Evictions are a physical removal of a tenant and the tenant's property from the premises leased by the landlord to said tenant. This can happen when the tenant violates the terms of the lease agreement or rental policies, or if a dispute between them cannot be resolved. However, the landlord cannot evict the tenant by force or by changing locks. It has to be done through the legal justice system.
Do you or does someone you know need legal information regarding eviction laws? Our real estate lawyers are here to help. Contact a real estate attorney in your area today for more information.
Things to keep in mind when an eviction is needed or impending are listed below:
Self help evictions end up causing more problems for the landlord. The proper way to do it is to send an eviction notice first and give the tenant time to move out. If the tenant is not willing, the landlord can go to court and file an unlawful detainer lawsuit to get the court to evict the tenant. However, it still has to be done keeping in the Fair Housing Act, which prohibits things like discrimination.
Landlords also have to keep the unit habitable and do whatever maintenance is required for this purpose. Failure to do so may be cause enough for a breach of contract lawsuit and for endangering lives or causing an injury to damage.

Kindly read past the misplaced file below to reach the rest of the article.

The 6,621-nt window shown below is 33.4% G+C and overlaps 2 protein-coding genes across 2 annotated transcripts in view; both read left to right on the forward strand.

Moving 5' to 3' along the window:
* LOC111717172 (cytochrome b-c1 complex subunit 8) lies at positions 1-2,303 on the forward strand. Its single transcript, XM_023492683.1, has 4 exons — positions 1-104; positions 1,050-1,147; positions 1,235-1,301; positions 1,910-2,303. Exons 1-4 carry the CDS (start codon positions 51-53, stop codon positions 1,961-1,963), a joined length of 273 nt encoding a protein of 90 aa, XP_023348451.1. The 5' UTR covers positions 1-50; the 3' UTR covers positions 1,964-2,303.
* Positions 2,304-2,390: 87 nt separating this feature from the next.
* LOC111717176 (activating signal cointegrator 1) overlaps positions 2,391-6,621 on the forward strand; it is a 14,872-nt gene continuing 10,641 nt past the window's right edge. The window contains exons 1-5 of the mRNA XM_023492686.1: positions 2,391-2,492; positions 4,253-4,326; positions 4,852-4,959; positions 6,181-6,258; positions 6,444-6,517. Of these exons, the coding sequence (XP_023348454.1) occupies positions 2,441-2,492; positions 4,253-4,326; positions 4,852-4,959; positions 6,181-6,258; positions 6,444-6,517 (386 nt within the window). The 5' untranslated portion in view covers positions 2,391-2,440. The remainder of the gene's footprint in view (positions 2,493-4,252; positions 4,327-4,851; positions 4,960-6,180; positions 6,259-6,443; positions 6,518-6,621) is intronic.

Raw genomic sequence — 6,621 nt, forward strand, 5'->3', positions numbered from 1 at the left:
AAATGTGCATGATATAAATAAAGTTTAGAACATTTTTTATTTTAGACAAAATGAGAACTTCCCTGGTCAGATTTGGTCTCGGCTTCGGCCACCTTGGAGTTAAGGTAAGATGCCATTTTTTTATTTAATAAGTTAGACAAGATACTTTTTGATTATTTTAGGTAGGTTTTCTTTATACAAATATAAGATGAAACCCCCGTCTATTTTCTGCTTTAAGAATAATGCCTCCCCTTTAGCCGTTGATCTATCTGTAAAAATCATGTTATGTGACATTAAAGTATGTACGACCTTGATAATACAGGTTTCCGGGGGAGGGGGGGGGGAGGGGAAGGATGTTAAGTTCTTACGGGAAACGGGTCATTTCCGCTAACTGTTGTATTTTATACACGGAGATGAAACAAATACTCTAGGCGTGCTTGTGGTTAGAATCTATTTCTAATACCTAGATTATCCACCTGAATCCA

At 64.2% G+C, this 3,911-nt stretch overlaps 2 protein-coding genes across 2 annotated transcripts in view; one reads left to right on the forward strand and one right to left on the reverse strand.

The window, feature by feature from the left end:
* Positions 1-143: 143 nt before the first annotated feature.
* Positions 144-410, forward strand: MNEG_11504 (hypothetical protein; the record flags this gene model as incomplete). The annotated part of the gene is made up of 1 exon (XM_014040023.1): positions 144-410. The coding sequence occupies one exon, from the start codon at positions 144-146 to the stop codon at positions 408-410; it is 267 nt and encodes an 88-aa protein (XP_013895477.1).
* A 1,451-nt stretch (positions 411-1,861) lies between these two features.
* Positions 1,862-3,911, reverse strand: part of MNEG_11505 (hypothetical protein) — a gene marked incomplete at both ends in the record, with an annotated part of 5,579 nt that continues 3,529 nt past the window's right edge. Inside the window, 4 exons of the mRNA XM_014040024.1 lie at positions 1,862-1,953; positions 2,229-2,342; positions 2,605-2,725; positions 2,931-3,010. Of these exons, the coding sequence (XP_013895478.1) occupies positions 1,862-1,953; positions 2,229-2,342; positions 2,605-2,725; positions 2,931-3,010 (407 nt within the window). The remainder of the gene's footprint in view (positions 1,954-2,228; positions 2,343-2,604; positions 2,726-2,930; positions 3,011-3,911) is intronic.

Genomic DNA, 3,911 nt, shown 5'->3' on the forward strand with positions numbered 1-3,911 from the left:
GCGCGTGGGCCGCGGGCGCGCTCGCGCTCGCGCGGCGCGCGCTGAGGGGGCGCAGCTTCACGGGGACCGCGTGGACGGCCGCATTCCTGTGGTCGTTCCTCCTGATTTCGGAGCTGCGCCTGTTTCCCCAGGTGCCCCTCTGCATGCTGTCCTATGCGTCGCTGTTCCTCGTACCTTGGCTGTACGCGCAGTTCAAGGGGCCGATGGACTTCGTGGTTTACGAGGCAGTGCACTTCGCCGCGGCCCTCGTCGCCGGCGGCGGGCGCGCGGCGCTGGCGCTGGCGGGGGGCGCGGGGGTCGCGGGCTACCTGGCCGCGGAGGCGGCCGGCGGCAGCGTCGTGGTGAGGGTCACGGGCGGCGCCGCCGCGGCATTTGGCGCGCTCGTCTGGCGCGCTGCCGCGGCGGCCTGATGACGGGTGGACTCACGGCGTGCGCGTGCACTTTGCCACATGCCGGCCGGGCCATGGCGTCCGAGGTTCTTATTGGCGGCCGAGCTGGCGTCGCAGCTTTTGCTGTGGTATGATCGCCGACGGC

Do you have additional questions regarding eviction laws in your area? Our real estate attorneys are here to assist you throughout the process and answer any questions you may have. Contact a real estate lawyer near you today.
Did you know?
There are different types of eviction notices.
A pay or quit notice is the most common type, where the tenant is given a specific period to pay pending rent or be evicted. Cure or quite is another type, where the tenant has to fix a violation or be evicted. The third common notice is an unconditional quit notice where the tenant has no choice and has to leave within the specified period or be evicted.